While professional services will never replace the care and emotional support of loved ones (whether you're across the country or down the street), client care coordinators can complement daily in-home care practices and enhance the quality of life of the entire family.

Steve Gould, a health advocate with the non-profit organization Visiting Neighbors in New York City, said that it's important for neighbors to become friends first. "As well intentioned as a neighbor might be, it's not going to work unless you try to be a friend first and lay the groundwork," he said. "People should think of this person first as someone they want to talk to, not 'this is an old person and I better help.'"

Mr. Gould also cautioned that a loved one might avoid a neighbor if they find out that their family members have asked that person to keep an eye on them and report back. "Everybody needs a hand once in a while, but it has to be a gentle hand," he said.

Visiting Neighbors pairs volunteers with elderly people who they have something in common with -- a background in music or a shared second language -- and not just actual neighbors. These volunteers provide a connection to the community at large as well as social interaction for people who may be mostly homebound. Such companionship can become part of helping with errands or getting someone to their doctor appointment.

"It can be as simple as a steady arm to rest your hand on when crossing the street," Mr. Gould said. "Or having somebody who is taller to reach things off the higher shelf at the grocery store, or going to the beauty parlor to feel better."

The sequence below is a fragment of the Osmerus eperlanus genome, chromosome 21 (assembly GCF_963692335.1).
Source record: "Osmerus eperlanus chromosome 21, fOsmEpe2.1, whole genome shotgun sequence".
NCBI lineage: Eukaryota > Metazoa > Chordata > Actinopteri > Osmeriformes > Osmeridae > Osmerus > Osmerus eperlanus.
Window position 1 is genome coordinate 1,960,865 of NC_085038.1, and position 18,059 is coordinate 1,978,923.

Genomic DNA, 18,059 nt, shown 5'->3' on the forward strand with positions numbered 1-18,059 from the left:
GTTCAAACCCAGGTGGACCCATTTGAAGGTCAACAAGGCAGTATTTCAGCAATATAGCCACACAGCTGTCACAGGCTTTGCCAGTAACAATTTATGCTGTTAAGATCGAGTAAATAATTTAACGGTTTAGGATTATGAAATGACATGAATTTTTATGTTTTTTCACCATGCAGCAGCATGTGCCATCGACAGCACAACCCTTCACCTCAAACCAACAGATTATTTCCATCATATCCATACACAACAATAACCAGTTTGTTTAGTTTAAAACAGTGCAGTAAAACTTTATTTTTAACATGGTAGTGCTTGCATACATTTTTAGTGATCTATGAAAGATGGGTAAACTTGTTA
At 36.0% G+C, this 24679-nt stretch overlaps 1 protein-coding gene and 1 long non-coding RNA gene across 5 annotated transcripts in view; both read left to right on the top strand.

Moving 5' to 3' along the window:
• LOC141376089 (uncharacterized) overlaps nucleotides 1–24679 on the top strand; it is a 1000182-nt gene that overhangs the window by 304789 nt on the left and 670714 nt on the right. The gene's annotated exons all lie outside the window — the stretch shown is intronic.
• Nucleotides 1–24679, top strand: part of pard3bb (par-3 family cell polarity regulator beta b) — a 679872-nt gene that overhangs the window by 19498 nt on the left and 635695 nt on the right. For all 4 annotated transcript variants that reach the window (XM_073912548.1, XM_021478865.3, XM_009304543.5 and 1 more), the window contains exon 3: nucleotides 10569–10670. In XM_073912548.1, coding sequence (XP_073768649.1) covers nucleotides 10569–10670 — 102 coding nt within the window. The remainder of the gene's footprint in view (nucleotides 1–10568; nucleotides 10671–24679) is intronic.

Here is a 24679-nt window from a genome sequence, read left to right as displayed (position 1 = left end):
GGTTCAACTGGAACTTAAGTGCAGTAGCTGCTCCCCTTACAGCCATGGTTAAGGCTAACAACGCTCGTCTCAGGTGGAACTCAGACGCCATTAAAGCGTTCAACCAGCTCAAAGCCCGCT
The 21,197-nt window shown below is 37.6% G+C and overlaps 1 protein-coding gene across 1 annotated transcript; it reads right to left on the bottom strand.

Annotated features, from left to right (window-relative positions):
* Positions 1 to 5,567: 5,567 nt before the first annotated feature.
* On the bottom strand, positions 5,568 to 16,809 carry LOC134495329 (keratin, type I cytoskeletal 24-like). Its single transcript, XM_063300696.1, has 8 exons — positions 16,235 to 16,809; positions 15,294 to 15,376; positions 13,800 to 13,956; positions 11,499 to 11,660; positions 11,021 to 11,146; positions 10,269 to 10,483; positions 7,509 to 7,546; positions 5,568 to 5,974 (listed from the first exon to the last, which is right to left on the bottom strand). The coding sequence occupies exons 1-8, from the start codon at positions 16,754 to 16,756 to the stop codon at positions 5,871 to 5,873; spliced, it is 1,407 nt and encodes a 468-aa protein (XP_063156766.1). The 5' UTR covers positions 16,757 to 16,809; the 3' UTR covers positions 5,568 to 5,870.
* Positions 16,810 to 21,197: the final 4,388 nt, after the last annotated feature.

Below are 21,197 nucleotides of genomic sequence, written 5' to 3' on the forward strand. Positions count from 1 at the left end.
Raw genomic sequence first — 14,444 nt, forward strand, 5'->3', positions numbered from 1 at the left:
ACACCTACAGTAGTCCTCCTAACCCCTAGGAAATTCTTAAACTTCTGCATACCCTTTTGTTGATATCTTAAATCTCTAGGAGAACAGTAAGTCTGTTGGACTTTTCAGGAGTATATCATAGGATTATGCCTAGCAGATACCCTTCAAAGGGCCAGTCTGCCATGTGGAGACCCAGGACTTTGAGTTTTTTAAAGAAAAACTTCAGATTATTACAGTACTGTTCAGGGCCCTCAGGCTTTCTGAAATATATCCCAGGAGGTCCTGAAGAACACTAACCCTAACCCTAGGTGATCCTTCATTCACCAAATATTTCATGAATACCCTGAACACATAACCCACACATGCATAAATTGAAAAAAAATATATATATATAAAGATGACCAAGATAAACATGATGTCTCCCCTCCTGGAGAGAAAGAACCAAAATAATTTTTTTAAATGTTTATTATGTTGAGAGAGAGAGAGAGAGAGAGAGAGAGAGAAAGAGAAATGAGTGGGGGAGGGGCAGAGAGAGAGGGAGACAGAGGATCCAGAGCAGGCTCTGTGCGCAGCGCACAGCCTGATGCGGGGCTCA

Random stories of neighbors helping out their elderly friends can range from things as minor as shoveling snow off walkways in the winter to putting in eye drops or as significant as evolving from the helpful neighbor to someone's primary caregiver.

Often it is not until there is a crisis of some kind to get neighbors to communicate about the needs of their elderly friend, but experts recommend being prepared before that happens.

In what appears to be an effort to maintain her independence, Mike Crowley's 75-year-old mother of Spokane, Washington, recently asked a neighbor and friend to put in her eye drops every day rather than her son who lives less than five miles away.

"She had rotator cuff surgery and has terrible arthritis in one hand, so she didn't have one good hand to put her eye drops in," Mr. Crowley said. Once Mr. Crowley learned of his mother's dilemma -- and neighborly solution -- he spoke to the neighbor and they exchanged phone numbers for the first time.

"She is trying to be independent as long as possible," said Lydia Elsom, Jane Crowley's neighbor. "It's a way of saying, 'I can still take care of my affairs.'"

Yet this can be the beginning of creating a network of help.

"The first step actually was that I insisted my mother wear an emergency response button and in order to do that, you have to have first responders nearby," said Ms. Meyers. "I did solicit the neighbors I knew she liked and trusted to be the recipients of those calls."

With the foundation laid, the network of neighbors can create a safety net for their elderly friend.